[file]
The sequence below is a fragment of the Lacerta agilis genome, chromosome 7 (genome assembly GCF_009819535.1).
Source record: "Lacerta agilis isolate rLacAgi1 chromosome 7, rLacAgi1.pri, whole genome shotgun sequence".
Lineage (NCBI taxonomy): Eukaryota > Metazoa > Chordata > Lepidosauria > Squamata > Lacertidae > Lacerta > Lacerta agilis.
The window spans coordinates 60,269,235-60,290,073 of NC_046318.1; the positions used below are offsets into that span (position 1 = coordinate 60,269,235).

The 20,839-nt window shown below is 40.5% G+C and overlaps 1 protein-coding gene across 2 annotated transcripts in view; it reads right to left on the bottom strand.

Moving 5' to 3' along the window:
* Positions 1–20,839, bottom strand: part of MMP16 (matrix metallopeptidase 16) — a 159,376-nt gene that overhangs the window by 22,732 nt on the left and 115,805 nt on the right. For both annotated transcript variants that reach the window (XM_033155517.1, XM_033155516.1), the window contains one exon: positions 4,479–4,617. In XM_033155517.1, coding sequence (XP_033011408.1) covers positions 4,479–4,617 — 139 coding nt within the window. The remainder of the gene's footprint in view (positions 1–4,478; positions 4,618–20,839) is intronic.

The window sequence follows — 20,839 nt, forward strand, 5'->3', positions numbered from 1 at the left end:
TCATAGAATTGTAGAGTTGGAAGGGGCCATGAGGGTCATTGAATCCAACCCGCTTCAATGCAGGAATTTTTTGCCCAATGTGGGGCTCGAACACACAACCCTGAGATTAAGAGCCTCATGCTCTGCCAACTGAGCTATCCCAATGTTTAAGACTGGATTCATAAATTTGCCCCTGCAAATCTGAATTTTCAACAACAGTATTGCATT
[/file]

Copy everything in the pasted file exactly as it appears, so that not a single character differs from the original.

The sequence below is a fragment of the Lacerta agilis genome, chromosome 7 (genome assembly GCF_009819535.1).
Source record: "Lacerta agilis isolate rLacAgi1 chromosome 7, rLacAgi1.pri, whole genome shotgun sequence".
Lineage (NCBI taxonomy): Eukaryota > Metazoa > Chordata > Lepidosauria > Squamata > Lacertidae > Lacerta > Lacerta agilis.
The window spans coordinates 60,269,235-60,290,073 of NC_046318.1; the positions used below are offsets into that span (position 1 = coordinate 60,269,235).

The 20,839-nt window shown below is 40.5% G+C and overlaps 1 protein-coding gene across 2 annotated transcripts in view; it reads right to left on the bottom strand.

Moving 5' to 3' along the window:
* Positions 1–20,839, bottom strand: part of MMP16 (matrix metallopeptidase 16) — a 159,376-nt gene that overhangs the window by 22,732 nt on the left and 115,805 nt on the right. For both annotated transcript variants that reach the window (XM_033155517.1, XM_033155516.1), the window contains one exon: positions 4,479–4,617. In XM_033155517.1, coding sequence (XP_033011408.1) covers positions 4,479–4,617 — 139 coding nt within the window. The remainder of the gene's footprint in view (positions 1–4,478; positions 4,618–20,839) is intronic.

The window sequence follows — 20,839 nt, forward strand, 5'->3', positions numbered from 1 at the left end:
TCATAGAATTGTAGAGTTGGAAGGGGCCATGAGGGTCATTGAATCCAACCCGCTTCAATGCAGGAATTTTTTGCCCAATGTGGGGCTCGAACACACAACCCTGAGATTAAGAGCCTCATGCTCTGCCAACTGAGCTATCCCAATGTTTAAGACTGGATTCATAAATTTGCCCCTGCAAATCTGAATTTTCAACAACAGTATTGCATT